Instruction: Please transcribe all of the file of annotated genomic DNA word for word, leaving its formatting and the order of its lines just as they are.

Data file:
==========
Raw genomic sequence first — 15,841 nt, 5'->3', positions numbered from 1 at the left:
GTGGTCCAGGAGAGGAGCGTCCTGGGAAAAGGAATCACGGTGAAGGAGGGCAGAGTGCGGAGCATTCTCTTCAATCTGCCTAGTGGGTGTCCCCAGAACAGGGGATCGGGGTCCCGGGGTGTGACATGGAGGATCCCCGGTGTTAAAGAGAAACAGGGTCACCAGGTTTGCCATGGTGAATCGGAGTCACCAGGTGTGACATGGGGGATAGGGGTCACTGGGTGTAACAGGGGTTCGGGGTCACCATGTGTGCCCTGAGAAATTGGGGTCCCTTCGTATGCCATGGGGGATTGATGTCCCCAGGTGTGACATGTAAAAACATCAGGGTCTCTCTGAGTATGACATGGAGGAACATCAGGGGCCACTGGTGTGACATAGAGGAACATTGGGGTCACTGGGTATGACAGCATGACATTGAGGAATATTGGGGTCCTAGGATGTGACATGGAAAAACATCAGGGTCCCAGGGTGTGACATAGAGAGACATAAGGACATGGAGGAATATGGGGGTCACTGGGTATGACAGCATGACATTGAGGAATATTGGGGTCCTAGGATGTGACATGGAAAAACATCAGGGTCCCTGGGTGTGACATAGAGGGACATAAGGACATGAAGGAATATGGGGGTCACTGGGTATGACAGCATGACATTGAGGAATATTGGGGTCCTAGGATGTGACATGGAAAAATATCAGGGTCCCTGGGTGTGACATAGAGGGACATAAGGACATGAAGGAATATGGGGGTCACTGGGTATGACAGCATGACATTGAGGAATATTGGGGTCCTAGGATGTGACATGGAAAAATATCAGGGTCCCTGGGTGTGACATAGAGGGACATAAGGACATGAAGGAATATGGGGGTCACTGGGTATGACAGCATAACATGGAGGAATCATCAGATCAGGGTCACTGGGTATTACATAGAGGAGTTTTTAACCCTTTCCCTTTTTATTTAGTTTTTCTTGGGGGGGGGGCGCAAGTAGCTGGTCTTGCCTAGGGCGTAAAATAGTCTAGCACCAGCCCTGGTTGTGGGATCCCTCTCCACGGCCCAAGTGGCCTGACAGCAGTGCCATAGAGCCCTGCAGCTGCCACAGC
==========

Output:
Raw genomic sequence first — 15,841 nt, 5'->3', positions numbered from 1 at the left:
GTGGTCCAGGAGAGGAGCGTCCTGGGAAAAGGAATCACGGTGAAGGAGGGCAGAGTGCGGAGCATTCTCTTCAATCTGCCTAGTGGGTGTCCCCAGAACAGGGGATCGGGGTCCCGGGGTGTGACATGGAGGATCCCCGGTGTTAAAGAGAAACAGGGTCACCAGGTTTGCCATGGTGAATCGGAGTCACCAGGTGTGACATGGGGGATAGGGGTCACTGGGTGTAACAGGGGTTCGGGGTCACCATGTGTGCCCTGAGAAATTGGGGTCCCTTCGTATGCCATGGGGGATTGATGTCCCCAGGTGTGACATGTAAAAACATCAGGGTCTCTCTGAGTATGACATGGAGGAACATCAGGGGCCACTGGTGTGACATAGAGGAACATTGGGGTCACTGGGTATGACAGCATGACATTGAGGAATATTGGGGTCCTAGGATGTGACATGGAAAAACATCAGGGTCCCAGGGTGTGACATAGAGAGACATAAGGACATGGAGGAATATGGGGGTCACTGGGTATGACAGCATGACATTGAGGAATATTGGGGTCCTAGGATGTGACATGGAAAAACATCAGGGTCCCTGGGTGTGACATAGAGGGACATAAGGACATGAAGGAATATGGGGGTCACTGGGTATGACAGCATGACATTGAGGAATATTGGGGTCCTAGGATGTGACATGGAAAAATATCAGGGTCCCTGGGTGTGACATAGAGGGACATAAGGACATGAAGGAATATGGGGGTCACTGGGTATGACAGCATGACATTGAGGAATATTGGGGTCCTAGGATGTGACATGGAAAAATATCAGGGTCCCTGGGTGTGACATAGAGGGACATAAGGACATGAAGGAATATGGGGGTCACTGGGTATGACAGCATAACATGGAGGAATCATCAGATCAGGGTCACTGGGTATTACATAGAGGAGTTTTTAACCCTTTCCCTTTTTATTTAGTTTTTCTTGGGGGGGGGGCGCAAGTAGCTGGTCTTGCCTAGGGCGTAAAATAGTCTAGCACCAGCCCTGGTTGTGGGATCCCTCTCCACGGCCCAAGTGGCCTGACAGCAGTGCCATAGAGCCCTGCAGCTGCCACAGC